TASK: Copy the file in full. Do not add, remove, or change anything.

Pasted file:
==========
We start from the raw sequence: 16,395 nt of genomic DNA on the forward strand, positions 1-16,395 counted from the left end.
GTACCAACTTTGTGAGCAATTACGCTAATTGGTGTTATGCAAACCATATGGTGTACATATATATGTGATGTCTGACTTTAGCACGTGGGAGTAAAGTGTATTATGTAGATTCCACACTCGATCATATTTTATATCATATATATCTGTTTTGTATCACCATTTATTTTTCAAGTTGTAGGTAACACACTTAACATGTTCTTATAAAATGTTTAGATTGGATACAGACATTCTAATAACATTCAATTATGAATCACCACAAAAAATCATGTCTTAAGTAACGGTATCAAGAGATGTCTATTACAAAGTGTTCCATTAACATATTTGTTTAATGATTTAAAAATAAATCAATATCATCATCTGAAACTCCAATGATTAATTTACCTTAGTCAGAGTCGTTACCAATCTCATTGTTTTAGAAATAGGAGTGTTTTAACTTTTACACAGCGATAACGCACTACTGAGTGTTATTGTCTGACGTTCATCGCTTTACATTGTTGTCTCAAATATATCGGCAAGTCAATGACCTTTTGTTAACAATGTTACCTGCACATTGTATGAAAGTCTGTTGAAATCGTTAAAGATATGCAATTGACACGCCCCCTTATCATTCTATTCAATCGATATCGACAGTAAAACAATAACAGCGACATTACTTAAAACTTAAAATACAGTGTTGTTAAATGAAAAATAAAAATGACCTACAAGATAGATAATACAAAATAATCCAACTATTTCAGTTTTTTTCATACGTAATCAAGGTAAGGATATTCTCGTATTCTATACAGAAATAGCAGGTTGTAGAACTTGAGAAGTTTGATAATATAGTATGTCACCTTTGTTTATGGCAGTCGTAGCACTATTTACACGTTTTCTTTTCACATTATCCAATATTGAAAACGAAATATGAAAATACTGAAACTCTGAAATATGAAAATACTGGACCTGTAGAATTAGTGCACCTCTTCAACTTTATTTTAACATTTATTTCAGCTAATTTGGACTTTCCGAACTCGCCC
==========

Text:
We start from the raw sequence: 16,395 nt of genomic DNA on the forward strand, positions 1-16,395 counted from the left end.
GTACCAACTTTGTGAGCAATTACGCTAATTGGTGTTATGCAAACCATATGGTGTACATATATATGTGATGTCTGACTTTAGCACGTGGGAGTAAAGTGTATTATGTAGATTCCACACTCGATCATATTTTATATCATATATATCTGTTTTGTATCACCATTTATTTTTCAAGTTGTAGGTAACACACTTAACATGTTCTTATAAAATGTTTAGATTGGATACAGACATTCTAATAACATTCAATTATGAATCACCACAAAAAATCATGTCTTAAGTAACGGTATCAAGAGATGTCTATTACAAAGTGTTCCATTAACATATTTGTTTAATGATTTAAAAATAAATCAATATCATCATCTGAAACTCCAATGATTAATTTACCTTAGTCAGAGTCGTTACCAATCTCATTGTTTTAGAAATAGGAGTGTTTTAACTTTTACACAGCGATAACGCACTACTGAGTGTTATTGTCTGACGTTCATCGCTTTACATTGTTGTCTCAAATATATCGGCAAGTCAATGACCTTTTGTTAACAATGTTACCTGCACATTGTATGAAAGTCTGTTGAAATCGTTAAAGATATGCAATTGACACGCCCCCTTATCATTCTATTCAATCGATATCGACAGTAAAACAATAACAGCGACATTACTTAAAACTTAAAATACAGTGTTGTTAAATGAAAAATAAAAATGACCTACAAGATAGATAATACAAAATAATCCAACTATTTCAGTTTTTTTCATACGTAATCAAGGTAAGGATATTCTCGTATTCTATACAGAAATAGCAGGTTGTAGAACTTGAGAAGTTTGATAATATAGTATGTCACCTTTGTTTATGGCAGTCGTAGCACTATTTACACGTTTTCTTTTCACATTATCCAATATTGAAAACGAAATATGAAAATACTGAAACTCTGAAATATGAAAATACTGGACCTGTAGAATTAGTGCACCTCTTCAACTTTATTTTAACATTTATTTCAGCTAATTTGGACTTTCCGAACTCGCCC